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15-year-old boy discovers new planet 1000 light-years away

By Marilyn Malara
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15-year-old boy discovers new planet 1000 light-years away
Artist's rendition of WASP-142b from a hypothetical moon. Photo by David A. Hardy

STAFFORDSHIRE, England, June 12 (UPI) -- Tom Wagg just became a university's star intern as a new planet he discovered two years ago has been confirmed.

Two years ago, the now 17-year-old student was working as an intern for Keele University in the U.K. when, using unique software called WASP (Wide Angle Search for Planets), he discovered an anomaly around a star. Looking further, he believed it to be a planet.

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Now, after further investigation by the University of Geneva and the University of Liege, Wagg's discovery has been dubbed an official planet and is temporarily named WASP-142b, since it is the 142nd discovery using the software.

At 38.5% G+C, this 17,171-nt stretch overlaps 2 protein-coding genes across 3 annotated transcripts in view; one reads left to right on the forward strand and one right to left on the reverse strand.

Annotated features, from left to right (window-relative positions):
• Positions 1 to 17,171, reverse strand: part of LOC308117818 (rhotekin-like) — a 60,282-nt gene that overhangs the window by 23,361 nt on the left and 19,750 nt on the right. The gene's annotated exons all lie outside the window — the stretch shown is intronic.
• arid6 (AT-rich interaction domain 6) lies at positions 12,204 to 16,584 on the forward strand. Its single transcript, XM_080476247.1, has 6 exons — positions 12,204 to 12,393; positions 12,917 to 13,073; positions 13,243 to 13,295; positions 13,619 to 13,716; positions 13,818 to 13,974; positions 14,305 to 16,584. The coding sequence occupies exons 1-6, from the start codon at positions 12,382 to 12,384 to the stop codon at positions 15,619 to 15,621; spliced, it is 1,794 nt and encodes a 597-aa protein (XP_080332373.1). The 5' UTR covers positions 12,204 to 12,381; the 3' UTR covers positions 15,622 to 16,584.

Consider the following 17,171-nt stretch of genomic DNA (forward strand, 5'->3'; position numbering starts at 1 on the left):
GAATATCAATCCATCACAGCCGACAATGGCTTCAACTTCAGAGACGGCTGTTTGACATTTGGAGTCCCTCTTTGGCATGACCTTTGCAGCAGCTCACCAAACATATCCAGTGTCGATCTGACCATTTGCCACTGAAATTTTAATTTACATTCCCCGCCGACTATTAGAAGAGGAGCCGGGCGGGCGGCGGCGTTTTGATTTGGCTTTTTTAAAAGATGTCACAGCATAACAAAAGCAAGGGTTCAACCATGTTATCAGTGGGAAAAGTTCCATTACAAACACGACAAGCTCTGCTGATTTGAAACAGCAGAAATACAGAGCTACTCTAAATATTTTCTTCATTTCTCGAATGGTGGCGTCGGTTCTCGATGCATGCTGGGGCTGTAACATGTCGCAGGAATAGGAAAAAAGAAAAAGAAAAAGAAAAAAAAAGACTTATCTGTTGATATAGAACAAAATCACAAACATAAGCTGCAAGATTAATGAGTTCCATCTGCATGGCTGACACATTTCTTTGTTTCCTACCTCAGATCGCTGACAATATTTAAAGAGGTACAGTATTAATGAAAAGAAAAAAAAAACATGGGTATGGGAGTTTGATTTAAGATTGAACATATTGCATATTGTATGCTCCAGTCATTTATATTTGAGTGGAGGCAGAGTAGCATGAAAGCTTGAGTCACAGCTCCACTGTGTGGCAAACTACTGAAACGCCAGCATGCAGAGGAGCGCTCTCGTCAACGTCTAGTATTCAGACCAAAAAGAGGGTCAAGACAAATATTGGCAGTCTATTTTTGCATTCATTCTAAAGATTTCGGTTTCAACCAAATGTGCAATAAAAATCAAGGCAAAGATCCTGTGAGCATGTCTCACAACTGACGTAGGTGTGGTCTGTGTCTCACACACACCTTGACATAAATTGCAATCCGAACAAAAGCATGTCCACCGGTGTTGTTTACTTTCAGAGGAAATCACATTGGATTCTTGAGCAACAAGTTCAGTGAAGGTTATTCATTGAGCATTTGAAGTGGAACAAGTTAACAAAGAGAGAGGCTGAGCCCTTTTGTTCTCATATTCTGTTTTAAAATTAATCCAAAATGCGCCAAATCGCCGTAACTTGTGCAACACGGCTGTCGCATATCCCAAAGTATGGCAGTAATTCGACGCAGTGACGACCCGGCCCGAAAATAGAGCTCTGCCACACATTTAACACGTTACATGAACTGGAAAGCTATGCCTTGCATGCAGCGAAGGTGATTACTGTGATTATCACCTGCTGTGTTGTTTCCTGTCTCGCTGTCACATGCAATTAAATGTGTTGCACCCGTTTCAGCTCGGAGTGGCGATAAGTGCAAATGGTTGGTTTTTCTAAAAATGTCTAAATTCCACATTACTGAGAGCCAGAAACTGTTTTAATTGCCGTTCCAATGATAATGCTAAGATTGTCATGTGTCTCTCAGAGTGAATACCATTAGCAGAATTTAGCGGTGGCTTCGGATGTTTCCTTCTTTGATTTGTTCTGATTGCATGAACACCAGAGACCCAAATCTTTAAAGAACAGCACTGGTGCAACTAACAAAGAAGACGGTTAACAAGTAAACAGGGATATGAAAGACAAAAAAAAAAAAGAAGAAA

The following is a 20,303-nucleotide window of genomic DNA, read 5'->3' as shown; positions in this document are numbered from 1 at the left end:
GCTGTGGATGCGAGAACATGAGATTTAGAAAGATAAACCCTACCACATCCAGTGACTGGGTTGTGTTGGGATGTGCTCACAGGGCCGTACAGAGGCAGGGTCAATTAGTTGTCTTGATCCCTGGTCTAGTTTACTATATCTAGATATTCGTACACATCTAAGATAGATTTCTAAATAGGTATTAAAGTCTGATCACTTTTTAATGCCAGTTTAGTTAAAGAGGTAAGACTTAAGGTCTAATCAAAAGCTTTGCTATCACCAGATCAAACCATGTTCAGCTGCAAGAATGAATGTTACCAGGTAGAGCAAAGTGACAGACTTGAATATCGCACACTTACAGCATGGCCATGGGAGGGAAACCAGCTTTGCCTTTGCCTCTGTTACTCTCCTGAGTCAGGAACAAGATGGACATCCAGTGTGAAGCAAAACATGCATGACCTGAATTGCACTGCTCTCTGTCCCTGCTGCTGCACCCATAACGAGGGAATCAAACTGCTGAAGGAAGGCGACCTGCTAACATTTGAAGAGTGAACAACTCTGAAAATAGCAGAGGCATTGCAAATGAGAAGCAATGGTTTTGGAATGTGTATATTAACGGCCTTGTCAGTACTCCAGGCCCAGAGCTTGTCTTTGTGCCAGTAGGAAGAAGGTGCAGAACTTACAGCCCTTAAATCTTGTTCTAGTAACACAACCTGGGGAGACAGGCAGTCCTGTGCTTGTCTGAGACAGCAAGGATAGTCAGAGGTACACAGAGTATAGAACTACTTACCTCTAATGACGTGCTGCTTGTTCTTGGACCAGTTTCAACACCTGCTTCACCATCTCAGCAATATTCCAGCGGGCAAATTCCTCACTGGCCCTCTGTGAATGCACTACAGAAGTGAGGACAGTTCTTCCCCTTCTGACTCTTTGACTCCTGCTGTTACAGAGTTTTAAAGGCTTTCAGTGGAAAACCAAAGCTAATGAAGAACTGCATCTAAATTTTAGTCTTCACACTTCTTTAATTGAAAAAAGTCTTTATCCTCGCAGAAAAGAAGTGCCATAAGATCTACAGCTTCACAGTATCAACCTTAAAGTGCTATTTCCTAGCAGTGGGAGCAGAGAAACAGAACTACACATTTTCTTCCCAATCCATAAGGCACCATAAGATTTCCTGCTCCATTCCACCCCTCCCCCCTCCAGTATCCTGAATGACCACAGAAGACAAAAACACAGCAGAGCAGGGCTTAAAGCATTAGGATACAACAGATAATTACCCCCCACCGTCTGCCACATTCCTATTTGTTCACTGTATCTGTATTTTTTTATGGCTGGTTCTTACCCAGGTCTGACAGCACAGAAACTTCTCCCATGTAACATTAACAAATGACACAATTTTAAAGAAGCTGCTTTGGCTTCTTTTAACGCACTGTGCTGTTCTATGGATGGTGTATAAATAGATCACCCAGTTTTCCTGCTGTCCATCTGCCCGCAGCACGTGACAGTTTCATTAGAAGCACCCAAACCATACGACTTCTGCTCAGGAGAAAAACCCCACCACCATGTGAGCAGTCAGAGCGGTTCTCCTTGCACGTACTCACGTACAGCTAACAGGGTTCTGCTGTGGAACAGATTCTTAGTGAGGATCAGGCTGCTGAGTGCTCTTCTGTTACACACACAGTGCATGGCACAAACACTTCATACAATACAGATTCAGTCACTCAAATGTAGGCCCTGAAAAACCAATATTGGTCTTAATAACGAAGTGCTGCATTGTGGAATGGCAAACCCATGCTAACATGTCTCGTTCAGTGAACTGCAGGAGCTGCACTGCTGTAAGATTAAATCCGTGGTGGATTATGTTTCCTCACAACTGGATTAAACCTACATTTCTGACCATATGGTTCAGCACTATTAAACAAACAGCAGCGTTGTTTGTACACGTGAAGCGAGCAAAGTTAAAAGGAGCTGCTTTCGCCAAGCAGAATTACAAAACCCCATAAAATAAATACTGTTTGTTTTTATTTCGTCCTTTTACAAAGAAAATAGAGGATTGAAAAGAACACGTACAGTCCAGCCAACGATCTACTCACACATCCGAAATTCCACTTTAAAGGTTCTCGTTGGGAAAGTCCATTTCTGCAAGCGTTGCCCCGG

"I'm hugely excited to have a found a new planet, and I'm very impressed that we can find them so far away," Wagg said in a statement from the university. "The WASP software was impressive, enabling me to search through hundreds of different stars, looking for ones that have a planet."

WASP-142b is invisible to the naked eye at over 1000 light-years away, but it orbits a star within our galaxy -- making it an exoplanet-- and is thought to be about the size of Jupiter.

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The currently unnamed planet will be entered into a naming competition hosted by the International Astronomical Union. Wagg says he's excited to submit a name for it, but didn't disclose what he'd like to call it.

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